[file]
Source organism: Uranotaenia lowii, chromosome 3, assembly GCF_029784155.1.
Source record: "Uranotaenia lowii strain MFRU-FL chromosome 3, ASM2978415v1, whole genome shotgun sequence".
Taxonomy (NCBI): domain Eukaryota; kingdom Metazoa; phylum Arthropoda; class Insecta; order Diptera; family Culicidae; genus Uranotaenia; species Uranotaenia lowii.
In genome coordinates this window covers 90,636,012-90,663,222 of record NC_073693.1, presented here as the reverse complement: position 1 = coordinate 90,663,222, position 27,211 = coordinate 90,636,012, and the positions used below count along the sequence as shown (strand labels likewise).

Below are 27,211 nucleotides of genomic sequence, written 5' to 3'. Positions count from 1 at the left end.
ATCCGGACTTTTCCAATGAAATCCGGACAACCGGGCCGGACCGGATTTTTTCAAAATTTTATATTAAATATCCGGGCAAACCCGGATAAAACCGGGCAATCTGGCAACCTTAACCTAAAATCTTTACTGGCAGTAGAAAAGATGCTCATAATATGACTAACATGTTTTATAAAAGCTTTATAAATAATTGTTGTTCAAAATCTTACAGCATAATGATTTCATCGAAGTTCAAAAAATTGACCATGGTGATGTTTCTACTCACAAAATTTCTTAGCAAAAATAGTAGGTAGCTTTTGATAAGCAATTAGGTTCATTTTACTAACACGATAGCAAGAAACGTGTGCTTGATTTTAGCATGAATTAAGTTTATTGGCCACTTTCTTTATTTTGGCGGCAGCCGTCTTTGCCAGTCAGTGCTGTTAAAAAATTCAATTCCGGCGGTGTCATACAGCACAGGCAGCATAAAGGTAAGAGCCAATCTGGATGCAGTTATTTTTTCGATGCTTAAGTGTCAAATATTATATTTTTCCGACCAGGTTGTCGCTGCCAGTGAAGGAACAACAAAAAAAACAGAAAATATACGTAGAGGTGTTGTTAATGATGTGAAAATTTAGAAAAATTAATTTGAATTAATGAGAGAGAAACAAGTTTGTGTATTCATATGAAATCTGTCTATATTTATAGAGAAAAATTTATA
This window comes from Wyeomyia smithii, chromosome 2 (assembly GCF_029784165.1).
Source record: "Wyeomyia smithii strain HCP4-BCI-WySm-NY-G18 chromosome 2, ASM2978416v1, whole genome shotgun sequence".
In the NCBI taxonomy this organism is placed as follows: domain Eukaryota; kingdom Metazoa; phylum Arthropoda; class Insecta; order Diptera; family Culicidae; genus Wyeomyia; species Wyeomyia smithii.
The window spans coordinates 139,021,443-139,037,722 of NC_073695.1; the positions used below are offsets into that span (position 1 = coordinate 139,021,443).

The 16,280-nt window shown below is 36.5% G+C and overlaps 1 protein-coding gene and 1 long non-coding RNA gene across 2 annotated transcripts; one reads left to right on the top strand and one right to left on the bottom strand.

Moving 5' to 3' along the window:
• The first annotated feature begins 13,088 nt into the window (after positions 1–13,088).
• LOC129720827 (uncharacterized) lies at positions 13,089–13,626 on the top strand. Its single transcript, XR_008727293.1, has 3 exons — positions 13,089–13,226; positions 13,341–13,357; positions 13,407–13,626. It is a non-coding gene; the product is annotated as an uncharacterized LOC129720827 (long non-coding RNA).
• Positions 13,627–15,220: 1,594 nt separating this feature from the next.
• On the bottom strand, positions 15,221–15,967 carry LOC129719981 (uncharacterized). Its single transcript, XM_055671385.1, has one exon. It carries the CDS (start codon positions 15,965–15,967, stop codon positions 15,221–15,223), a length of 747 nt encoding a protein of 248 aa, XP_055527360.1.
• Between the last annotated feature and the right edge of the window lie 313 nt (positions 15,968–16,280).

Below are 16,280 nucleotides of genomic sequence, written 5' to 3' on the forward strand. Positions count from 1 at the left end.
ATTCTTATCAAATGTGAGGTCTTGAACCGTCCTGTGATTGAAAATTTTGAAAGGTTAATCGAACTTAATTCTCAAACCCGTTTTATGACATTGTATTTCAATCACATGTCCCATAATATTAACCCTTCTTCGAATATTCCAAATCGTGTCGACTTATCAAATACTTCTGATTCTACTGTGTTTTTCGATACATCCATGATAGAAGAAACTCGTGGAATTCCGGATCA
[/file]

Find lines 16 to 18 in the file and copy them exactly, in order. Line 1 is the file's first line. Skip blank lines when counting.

• On the bottom strand, positions 15,221–15,967 carry LOC129719981 (uncharacterized). Its single transcript, XM_055671385.1, has one exon. It carries the CDS (start codon positions 15,965–15,967, stop codon positions 15,221–15,223), a length of 747 nt encoding a protein of 248 aa, XP_055527360.1.
• Between the last annotated feature and the right edge of the window lie 313 nt (positions 15,968–16,280).

Below are 16,280 nucleotides of genomic sequence, written 5' to 3' on the forward strand. Positions count from 1 at the left end.